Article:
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Why do I want to run a tubeless tire? Well, I was a dumbass and made scratches on my rim when removing the tire (of course, using unconventional tools to do so).

SO, there was a tiny little hole in my tube, and so I took it out and patched it; everything was well. I think that when I put it back in, however, I either scratched It on the slightly paint-chipped rim or there was debris in the tire itself, because ****, there formed ~3 new holes. How the **** did I get myself into so much ****? **** I should have bought those tire removing tools. I blew out all debris and made sure there was nothing sharp on the edge of the rim. Patched the ***** up. Put it back in. Fit the tire for the second time. Pumped some air into it. ****. Again. **** my life. Ran out of patches. See what I'm afraid of? I may get a new tube and **** it up again. ****.

Should I use a buffer or something to polish the edge of the rim? I don't care about it lookin like ****, it's
not an expensive rim.

SO! My fear isn't not being able to find a tube for my unconvntional tire, I'm sure I can figure that out, but the problem is a new tube getting punctured.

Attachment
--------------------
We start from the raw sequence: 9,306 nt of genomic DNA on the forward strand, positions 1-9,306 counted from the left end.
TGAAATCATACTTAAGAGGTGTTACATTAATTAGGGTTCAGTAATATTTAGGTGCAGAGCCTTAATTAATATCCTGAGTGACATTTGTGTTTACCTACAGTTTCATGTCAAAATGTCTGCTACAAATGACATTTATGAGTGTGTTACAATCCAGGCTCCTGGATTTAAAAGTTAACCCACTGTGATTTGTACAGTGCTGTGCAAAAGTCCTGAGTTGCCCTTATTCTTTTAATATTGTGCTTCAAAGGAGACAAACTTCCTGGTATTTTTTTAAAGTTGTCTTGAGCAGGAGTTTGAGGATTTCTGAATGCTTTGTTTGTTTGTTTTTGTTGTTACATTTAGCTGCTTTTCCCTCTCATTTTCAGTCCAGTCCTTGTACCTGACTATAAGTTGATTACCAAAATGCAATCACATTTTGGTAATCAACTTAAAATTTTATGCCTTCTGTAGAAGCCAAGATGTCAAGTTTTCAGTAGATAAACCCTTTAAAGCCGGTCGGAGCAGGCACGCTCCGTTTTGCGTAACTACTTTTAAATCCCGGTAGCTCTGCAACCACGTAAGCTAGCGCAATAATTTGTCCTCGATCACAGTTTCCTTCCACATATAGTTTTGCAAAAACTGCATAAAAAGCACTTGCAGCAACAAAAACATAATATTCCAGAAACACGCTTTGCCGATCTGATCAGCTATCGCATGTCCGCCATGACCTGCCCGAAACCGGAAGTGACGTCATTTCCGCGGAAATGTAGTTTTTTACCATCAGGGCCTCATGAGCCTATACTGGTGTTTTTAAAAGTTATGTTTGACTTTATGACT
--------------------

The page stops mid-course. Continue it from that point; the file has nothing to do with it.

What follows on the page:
Last edited by adonets : 05-03-2010 at 10:39 AM.
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Old 05-03-2010, 10:32 AM   #8
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Quote:
Originally Posted by adonets View Post
Why do I want to run a tubeless tire? Well, I was a dumbass and made scratches on my rim when removing the tire (of course, using unconventional tools to do so).

SO, there was a tiny little hole in my tube, and so I took it out and patched it; everything was well. I think that when I put it back in, however, I either scratched It on the slightly paint-chipped rim or there was debris in the tire itself, because ****, there formed ~3 new holes. How the **** did I get myself into so much ****? **** I should have bought those tire removing tools. I blew out all debris and made sure there was nothing sharp on the edge of the rim. Patched the ***** up. Put it back in. Fit the tire for the second time. Pumped some air into it. ****. Again. **** my life. Ran out of patches. See what I'm afraid of? I may get a new tube and **** it up again. ****.